Tubed polenta has many possibilities, as well. It can be sliced and used in place of pasta in gluten-free lasagna or casseroles, fried, topped with cheese and tomatoes and grilled, or used to dip into homemade sauces. Remember to refrigerate tubed polenta after opening it.
While other whole grains may be more nutrient-dense, polenta does provide some nutritional benefits. A half cup of cooked polenta provides 15 grams of carbohydrates and 1 gram of dietary fiber, 6% of your daily needs for vitamin A, 12% of your daily needs for vitamin C, 2% of your daily needs for iron, only 70 calories, and no cholesterol or fat if prepared with water. Serving polenta with vegetables and lean protein only increases the nutrient value, and makes for a very balanced meal complete with carbohydrates, protein and fat.
Look for polenta or cornmeal that has been stone-ground versus degerminated. Stone-ground polenta is considered a whole grain; it is less processed and more nutrients are retained than in more refined corn. If you are interested in adding even more nutrients to polenta, consider trying taragna polenta, which is polenta grain mixed with buckwheat flour. This can be made at home by adding a half cup each of polenta grain and buckwheat flour to four cups of boiling water, mixing them together well, then cooking them on a low simmer, stirring occasionally, for about an hour.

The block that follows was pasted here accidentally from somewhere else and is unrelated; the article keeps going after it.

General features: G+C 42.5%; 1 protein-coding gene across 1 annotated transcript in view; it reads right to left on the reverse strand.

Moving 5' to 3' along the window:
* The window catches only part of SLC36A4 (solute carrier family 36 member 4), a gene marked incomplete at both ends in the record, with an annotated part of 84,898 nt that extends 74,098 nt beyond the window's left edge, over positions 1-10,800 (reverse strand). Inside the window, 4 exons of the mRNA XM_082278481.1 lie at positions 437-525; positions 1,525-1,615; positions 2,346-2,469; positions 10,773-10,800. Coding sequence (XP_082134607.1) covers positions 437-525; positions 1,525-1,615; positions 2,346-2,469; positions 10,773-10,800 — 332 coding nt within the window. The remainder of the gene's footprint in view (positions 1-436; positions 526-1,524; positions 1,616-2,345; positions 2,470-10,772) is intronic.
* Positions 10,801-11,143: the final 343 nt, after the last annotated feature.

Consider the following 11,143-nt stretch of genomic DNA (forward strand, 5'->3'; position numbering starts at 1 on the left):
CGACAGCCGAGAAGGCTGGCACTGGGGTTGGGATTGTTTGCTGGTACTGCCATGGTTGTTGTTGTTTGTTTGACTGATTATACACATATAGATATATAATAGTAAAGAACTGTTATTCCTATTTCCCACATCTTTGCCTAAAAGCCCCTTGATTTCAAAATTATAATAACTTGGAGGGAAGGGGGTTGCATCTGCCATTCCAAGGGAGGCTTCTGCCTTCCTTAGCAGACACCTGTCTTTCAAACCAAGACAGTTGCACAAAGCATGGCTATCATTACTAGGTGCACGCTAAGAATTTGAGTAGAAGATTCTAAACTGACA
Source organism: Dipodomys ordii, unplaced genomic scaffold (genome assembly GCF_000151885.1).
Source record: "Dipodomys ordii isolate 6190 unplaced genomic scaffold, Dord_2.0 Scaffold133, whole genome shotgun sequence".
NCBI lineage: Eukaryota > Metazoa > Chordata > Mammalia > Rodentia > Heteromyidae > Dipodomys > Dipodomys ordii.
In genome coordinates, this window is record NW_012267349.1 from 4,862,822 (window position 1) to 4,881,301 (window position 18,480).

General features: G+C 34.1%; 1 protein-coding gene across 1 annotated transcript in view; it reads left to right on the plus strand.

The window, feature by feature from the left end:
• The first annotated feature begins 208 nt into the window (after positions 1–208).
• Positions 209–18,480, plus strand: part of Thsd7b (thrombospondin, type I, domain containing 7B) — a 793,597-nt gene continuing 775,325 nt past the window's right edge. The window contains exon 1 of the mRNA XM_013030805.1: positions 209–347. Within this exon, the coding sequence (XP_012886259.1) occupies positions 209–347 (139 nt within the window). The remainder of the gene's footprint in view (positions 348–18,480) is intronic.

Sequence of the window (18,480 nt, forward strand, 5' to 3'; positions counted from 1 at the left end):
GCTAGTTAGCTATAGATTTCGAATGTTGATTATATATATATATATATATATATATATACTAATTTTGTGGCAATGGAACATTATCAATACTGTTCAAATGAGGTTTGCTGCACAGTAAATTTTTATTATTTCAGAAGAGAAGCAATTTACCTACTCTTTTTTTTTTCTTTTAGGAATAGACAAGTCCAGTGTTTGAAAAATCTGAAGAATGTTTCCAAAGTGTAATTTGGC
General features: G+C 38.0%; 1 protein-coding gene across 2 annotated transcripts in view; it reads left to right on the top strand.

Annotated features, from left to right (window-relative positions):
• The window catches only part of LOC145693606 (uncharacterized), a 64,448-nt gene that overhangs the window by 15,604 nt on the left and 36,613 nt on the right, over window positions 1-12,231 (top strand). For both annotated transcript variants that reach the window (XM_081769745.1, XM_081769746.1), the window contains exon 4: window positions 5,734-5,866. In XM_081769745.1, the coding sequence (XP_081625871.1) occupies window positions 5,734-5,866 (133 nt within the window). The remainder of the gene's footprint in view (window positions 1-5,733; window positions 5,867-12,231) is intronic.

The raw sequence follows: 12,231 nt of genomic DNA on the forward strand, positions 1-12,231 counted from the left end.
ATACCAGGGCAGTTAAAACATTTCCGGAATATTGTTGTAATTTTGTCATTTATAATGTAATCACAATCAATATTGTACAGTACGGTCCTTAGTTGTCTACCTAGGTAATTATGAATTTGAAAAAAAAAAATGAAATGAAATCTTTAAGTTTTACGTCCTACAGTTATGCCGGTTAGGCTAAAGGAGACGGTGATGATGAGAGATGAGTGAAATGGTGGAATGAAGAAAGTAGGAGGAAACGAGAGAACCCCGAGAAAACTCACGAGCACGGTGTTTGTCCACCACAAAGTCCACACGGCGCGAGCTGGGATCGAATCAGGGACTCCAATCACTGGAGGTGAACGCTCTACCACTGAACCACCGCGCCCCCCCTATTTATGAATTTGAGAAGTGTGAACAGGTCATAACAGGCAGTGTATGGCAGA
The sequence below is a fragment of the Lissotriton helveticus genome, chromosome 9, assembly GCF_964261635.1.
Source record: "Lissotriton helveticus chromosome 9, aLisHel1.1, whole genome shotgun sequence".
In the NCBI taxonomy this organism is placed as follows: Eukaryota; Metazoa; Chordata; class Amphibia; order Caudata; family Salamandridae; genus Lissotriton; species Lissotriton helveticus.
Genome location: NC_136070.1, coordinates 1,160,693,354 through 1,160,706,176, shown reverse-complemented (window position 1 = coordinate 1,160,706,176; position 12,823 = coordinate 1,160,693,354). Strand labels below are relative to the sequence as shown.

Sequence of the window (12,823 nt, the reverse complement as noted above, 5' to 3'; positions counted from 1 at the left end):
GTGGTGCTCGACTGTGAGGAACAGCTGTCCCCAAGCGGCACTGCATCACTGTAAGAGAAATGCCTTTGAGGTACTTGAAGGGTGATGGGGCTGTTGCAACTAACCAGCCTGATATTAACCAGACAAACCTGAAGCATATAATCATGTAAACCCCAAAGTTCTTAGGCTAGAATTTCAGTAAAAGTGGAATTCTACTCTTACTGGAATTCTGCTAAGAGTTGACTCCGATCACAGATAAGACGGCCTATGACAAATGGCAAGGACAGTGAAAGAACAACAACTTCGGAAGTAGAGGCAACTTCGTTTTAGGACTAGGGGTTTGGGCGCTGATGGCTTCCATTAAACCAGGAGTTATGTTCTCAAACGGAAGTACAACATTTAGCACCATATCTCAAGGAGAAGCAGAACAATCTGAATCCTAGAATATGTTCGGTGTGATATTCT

Here are some recipes to get you started, but don’t stop there! Polenta is a fun ingredient that can be prepared in many exciting ways to suit your palate. Try it in place of pasta or rice in your favorite recipes, and see where the possibilities lead you.
4 cups water or gluten-free vegetable or meat broth